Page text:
The Town of Harbour Grace has received approval from a major lending institution to borrow up to $3.8 million for its share of a new arena, and is now awaiting final approval from the provincial government in order to push forward with the high-profile project.
And Mayor Don Coombs says he does not believe the province's serious financial situation - a $4 billion deficit is being forecast over the next several years - will derail the project, since the $21.4 million in funding was announced in the summer of 2011.
"If we were looking for 2013 money, I think the answer would have been no," Coombs stated last week. "We have been talking regularly with officials in government and we've been given no indication this project will not go ahead."
The town had been given a deadline of Feb. 28 by the Department of Municipal Affairs to provide a detailed analysis of its financial situation, and written confirmation from a lending institution that it could cover its 20 per cent share of the project.
Such conditions are commonplace in cost-shared capital works projects.
Coombs raved about the town's "good financials," and described the lending terms offered by the bank as "second to none."
Coombs is now hopeful that some real progress can be made in the coming months. It's hoped the province will now sign off on the project, a design concept can soon be completed by the consulting company engaged by the town, and the public can soon get a look at what's being proposed.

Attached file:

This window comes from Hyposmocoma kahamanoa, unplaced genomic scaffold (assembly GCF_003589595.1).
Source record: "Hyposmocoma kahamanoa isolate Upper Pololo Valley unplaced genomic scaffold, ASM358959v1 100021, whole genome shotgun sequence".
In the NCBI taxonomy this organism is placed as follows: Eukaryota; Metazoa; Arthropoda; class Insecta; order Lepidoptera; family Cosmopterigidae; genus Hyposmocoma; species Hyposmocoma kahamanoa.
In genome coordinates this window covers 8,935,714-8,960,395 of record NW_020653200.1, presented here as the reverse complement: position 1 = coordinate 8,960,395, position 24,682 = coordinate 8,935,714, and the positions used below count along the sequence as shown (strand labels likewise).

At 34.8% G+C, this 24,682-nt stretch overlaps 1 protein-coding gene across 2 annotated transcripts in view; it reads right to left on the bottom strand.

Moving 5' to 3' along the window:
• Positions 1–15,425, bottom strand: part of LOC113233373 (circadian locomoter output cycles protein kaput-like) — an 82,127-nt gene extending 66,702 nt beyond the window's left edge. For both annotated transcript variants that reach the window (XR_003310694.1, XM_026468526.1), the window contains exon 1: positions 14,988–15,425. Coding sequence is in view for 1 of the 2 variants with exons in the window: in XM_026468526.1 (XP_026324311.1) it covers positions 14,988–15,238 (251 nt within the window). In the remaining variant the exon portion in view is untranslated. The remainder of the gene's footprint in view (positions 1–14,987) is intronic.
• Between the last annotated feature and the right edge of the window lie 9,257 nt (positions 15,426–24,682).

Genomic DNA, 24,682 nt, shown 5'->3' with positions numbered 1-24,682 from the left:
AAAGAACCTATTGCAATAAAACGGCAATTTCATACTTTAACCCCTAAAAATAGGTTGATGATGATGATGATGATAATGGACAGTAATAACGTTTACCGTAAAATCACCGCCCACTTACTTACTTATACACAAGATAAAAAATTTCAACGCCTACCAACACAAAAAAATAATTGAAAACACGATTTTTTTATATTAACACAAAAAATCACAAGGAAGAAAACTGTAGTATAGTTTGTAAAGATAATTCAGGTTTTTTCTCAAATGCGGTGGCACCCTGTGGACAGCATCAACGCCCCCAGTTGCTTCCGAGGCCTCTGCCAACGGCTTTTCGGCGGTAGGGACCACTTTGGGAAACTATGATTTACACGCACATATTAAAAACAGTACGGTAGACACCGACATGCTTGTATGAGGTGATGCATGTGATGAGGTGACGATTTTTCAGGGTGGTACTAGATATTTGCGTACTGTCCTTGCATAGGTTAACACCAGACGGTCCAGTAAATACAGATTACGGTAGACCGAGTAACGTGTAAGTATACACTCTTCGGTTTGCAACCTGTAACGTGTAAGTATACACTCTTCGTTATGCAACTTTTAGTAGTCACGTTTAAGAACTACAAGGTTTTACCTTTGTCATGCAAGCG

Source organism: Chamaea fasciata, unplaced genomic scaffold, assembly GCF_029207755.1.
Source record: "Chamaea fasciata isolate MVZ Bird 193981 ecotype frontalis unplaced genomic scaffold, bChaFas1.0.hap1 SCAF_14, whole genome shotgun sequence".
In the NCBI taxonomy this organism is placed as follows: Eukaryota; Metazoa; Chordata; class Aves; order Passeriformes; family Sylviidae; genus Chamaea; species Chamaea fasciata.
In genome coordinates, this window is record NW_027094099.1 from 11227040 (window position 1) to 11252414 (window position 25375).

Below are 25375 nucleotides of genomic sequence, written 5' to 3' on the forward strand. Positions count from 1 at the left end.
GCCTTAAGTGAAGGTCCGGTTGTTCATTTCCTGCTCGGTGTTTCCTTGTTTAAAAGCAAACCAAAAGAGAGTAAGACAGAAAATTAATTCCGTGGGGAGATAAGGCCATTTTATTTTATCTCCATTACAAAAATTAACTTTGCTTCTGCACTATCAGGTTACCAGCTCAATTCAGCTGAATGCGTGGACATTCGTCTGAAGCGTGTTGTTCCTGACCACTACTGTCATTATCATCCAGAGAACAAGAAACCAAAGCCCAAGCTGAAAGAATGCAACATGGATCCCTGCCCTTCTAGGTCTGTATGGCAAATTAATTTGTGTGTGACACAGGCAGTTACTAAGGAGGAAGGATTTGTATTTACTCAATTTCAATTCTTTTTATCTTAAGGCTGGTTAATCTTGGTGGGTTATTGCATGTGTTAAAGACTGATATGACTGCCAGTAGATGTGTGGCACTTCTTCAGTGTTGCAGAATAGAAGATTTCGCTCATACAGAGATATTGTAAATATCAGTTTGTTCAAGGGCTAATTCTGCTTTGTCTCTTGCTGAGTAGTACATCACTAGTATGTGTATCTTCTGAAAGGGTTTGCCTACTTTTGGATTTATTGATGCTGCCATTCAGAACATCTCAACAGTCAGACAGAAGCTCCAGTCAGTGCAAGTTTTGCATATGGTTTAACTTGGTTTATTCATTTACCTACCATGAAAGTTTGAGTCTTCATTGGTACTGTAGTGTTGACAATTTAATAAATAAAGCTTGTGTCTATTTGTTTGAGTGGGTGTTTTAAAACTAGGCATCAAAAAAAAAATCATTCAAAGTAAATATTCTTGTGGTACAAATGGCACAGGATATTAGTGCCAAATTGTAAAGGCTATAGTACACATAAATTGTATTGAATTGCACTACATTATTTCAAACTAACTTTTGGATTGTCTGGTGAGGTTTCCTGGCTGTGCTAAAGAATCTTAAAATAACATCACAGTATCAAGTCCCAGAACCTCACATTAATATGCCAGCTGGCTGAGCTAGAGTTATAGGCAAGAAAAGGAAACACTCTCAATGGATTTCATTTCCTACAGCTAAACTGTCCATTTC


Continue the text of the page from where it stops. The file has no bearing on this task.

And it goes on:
"We're just waiting to hear now from the government," said Coombs, who would like to see the new facility open in September 2015.
The town's "wish list" includes two ice surfaces, six dressing rooms, a fully-accessible multi-purpose room, canteen, walking track, and fixed seating for between 800 and 1,000 people.
It's hoped the project will come in at between $18 and $19 million, leaving some room for overruns, said Coombs.
The town is hoping to offset some of its costs by selling S. W. Moores Memorial Stadium, and selling the naming rights for the new building.
The boards and glass at the old stadium are relatively new, and will likely be installed in the new facility, the mayor added.
The town's preferred site is the south side of Jamie's Way, on a combination of Crown and private land.
It's the latest in a months-long journey for those leading the initiative, with some doubts along the way about whether the project would ever get off the ground, and an unsuccessful effort to enter into a partnership with neighbouring towns.
But Coombs said those bumps are now in the past, and he's hopeful that some very tangible advances can be made in the very near future.